Here is what happened with Force Majeure, a Swedish film that won a whole boatload of awards.
JEN: *reads an article about great Oscar movies that everyone should see* “Ah, I now know this movie exists. If I wander across it directly, I shall see it. The description is not grabbing me though.”
(a month goes by)
*The film plays at the local art house*
JEN: “Oh look! I know what that movie is!” *end of thought*
(another month goes by)
JEN: *bored at work and mini-stalking Kristofer Hivju’s beard, finds out he is in the movie* “Ah. Perhaps I shall see it now. I like him in Game of Thrones.”
(a few days go by)
JEN: “Oh gosh! Force Majeure is on Instant Watch!” *presses play* “Huh. There are no subtitles and I do not understand the Swedish words they are speaking. Perhaps that’s just how the movie was released and it’s such a universal story about human drama and the disintegration of family after a traumatic event that the language doesn’t matter. I shall watch it.”
(halfway through the movie)
JEN: “This was a terrible idea.”
What happened was I basically failed to notice the option on Instant Watch that allows you to activate the subtitles. That’s on me.
ANYWAY – I recognize that I basically watched the movie wrong. I get that. But I didn’t finish it, a rare thing for me. And it was for the following reasons:
- I found the family to be insufferably uninteresting
- I found their family crisis difficult to care about, since they were experiencing it in the midst of magnificent natural beauty, AND European luxury. I have never seen real snow, but feel confident that the resort they were staying at did not accept coupons or have the kind of breakfast bar where no one cares if you put loose cereal in a ziploc to take with you
Perhaps some people enjoyed the movie for those reasons – seeing a privileged family brought low by revealing the cracks within their facade. I don’t really have much truck with schadenfreude, so perhaps that’s the problem.
Also, I live in Orlando, Florida, a popular family vacation destination. I have seen my share of meltdowns, of families who have reached the breaking point and are torn asunder by nature. Think this Swedish family’s plight in the face of a controlled avalanche was something? You need to see Scandinavians in one of the lines at the Magic Kingdom, when they realize the wait sign is serious when it says ‘3 HOURS+’ and the temperature is merrily boiling into the 90s. I have seen sunburns in shades of purplish-red that would make even the cruelest torturers in history wince and shake their heads.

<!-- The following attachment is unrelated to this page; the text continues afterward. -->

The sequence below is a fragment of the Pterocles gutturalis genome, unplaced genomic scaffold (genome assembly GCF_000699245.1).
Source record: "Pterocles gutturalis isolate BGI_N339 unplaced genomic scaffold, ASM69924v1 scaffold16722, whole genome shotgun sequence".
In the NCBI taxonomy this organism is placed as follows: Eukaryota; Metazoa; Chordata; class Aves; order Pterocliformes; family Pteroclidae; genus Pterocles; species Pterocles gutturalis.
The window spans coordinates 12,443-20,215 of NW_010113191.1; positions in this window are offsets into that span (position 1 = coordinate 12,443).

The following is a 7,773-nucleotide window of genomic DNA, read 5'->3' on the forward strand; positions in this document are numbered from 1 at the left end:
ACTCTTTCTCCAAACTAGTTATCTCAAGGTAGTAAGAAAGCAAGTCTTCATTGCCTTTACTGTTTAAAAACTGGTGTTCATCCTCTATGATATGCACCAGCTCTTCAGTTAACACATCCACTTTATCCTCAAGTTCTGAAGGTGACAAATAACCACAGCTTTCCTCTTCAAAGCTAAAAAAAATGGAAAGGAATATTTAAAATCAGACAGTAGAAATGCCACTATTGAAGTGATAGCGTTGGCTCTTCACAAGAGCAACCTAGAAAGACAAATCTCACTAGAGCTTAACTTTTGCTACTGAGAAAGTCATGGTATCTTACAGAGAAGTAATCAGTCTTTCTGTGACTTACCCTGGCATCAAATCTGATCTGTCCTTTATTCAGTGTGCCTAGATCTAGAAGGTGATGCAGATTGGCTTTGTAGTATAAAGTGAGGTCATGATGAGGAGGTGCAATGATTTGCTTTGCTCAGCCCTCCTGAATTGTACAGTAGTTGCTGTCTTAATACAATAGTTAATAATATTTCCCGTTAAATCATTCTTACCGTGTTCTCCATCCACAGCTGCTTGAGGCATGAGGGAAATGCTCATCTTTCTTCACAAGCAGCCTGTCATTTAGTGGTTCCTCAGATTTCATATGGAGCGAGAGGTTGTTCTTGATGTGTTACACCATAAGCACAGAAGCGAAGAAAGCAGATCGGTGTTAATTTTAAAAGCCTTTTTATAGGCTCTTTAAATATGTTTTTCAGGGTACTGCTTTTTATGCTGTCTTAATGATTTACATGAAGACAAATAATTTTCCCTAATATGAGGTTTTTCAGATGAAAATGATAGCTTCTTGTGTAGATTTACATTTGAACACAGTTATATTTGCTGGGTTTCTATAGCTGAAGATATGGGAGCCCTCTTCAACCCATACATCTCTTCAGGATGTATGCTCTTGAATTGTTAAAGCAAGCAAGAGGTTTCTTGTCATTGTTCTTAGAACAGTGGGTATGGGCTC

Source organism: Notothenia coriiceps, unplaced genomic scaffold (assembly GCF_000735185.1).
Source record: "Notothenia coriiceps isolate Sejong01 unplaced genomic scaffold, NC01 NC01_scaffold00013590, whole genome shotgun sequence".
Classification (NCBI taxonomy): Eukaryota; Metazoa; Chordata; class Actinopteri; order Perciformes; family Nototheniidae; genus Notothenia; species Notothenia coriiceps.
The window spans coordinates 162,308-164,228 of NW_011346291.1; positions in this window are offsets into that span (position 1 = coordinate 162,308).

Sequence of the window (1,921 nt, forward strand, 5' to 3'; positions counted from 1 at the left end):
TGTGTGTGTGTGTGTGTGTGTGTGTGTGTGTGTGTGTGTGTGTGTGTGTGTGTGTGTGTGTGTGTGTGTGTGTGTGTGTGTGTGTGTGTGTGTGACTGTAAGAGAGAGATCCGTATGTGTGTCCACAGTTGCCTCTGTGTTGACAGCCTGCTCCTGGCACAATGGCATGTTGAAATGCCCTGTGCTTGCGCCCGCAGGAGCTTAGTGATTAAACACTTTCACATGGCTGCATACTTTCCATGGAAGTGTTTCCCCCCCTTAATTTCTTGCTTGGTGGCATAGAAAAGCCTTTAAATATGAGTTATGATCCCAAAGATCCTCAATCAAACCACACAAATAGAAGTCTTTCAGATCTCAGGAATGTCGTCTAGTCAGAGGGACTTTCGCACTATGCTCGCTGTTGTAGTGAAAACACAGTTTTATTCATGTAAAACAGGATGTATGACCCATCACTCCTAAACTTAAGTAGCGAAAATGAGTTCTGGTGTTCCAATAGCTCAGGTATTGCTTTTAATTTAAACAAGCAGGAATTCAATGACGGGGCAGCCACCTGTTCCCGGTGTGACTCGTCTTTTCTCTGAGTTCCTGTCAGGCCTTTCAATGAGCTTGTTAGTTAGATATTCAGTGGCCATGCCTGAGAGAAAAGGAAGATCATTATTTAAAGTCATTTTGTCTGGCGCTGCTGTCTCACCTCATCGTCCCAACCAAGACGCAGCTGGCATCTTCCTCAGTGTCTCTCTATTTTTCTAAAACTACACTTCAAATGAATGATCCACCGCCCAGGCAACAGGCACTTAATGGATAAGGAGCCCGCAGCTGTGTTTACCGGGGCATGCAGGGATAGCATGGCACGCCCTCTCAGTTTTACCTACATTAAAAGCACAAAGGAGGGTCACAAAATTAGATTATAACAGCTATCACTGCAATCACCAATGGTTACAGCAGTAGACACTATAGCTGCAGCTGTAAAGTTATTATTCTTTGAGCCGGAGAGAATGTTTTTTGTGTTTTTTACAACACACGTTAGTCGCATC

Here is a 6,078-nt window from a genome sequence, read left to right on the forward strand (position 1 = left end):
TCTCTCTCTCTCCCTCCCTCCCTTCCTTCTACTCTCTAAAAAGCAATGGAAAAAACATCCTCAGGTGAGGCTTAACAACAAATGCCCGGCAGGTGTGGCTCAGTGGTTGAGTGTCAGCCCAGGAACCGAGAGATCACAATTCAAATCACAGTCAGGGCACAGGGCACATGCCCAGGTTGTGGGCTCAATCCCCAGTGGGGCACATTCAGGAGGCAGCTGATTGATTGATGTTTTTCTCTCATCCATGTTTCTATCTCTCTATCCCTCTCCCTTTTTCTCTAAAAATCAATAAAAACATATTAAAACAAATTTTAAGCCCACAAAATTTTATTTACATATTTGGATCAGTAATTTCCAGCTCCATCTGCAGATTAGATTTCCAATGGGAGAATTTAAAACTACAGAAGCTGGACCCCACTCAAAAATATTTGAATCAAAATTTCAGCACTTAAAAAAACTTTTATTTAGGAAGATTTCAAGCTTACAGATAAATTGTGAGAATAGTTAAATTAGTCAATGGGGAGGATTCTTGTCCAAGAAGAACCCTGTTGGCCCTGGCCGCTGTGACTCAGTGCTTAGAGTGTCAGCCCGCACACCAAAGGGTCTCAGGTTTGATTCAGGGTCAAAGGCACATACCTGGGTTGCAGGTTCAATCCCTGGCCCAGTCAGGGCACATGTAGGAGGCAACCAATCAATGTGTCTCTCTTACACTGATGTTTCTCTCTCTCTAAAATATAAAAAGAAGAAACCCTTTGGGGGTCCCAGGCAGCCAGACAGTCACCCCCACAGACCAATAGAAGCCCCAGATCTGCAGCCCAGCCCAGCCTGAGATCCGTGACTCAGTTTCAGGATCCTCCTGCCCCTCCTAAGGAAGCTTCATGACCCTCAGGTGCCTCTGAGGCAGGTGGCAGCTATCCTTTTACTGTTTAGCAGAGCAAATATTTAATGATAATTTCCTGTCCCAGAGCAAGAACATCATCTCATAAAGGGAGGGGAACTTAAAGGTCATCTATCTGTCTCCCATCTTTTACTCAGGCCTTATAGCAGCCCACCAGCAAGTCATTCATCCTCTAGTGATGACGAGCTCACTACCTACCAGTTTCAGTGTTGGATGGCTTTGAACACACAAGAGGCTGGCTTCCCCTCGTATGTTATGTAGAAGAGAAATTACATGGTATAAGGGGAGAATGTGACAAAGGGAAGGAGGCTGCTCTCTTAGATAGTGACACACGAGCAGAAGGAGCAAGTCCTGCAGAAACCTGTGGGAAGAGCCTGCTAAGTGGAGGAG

I have seen children epically lose their shit for a variety of reasons, many of them valid (Mom and Dad didn’t spring for the 30+spf and are paying the price, they didn’t bring extra bottles of water, they are burning through their energy reserves because feeding a family of four at a theme park can get into the triple digits for one meal, they vastly underestimated the cost of everything). I saw a family sneak their child on the Tower of Terror and that kid did NOT have a good time- he was crying and shaking by the end. And when you’re trapped on a ride with a kid (or adult!) having a freakout, it doesn’t matter if you’ll never see them again after the three-minute ride is over – those three minutes will last approximately 8 Bronze Ages. My heart went out to him, as it does for every tourist who doesn’t acknowledge our UV index. The tourist bureau even tries to warn them! I wish I could afford to buy sunblock and just hand it out to people!
HOWEVER – as I have said, I could only guess at the dialogue of Force Majeure and what it was conveying; probably a lot more nuance and depth than I was prepared to accord to the characters. You’d be surprised how many cognates you understand when you’re grasping at straws!
I managed to make it to Kristofer Hivju but even that couldn’t keep me interested. Even so, I’m glad the film and his role on Game of Thrones is getting him noticed in the international film community, and he continues to do well. I mean look at this picture of him:
He just looks like he’s having a wonderful time, wherever he is. The scarf! The boots! The expression of ‘Oh, who’s that over there? My bad, I don’t know that person, but they are probably a friend I haven’t met yet!’ *a small crowd of followers accrues behind him, singing jolly Norwegian folk songs*
I’m going to make it my business tomorrow to try and have a least as much fun as he appears to be having.
At least half!
I might give the movie another go – we’ll just have to see!
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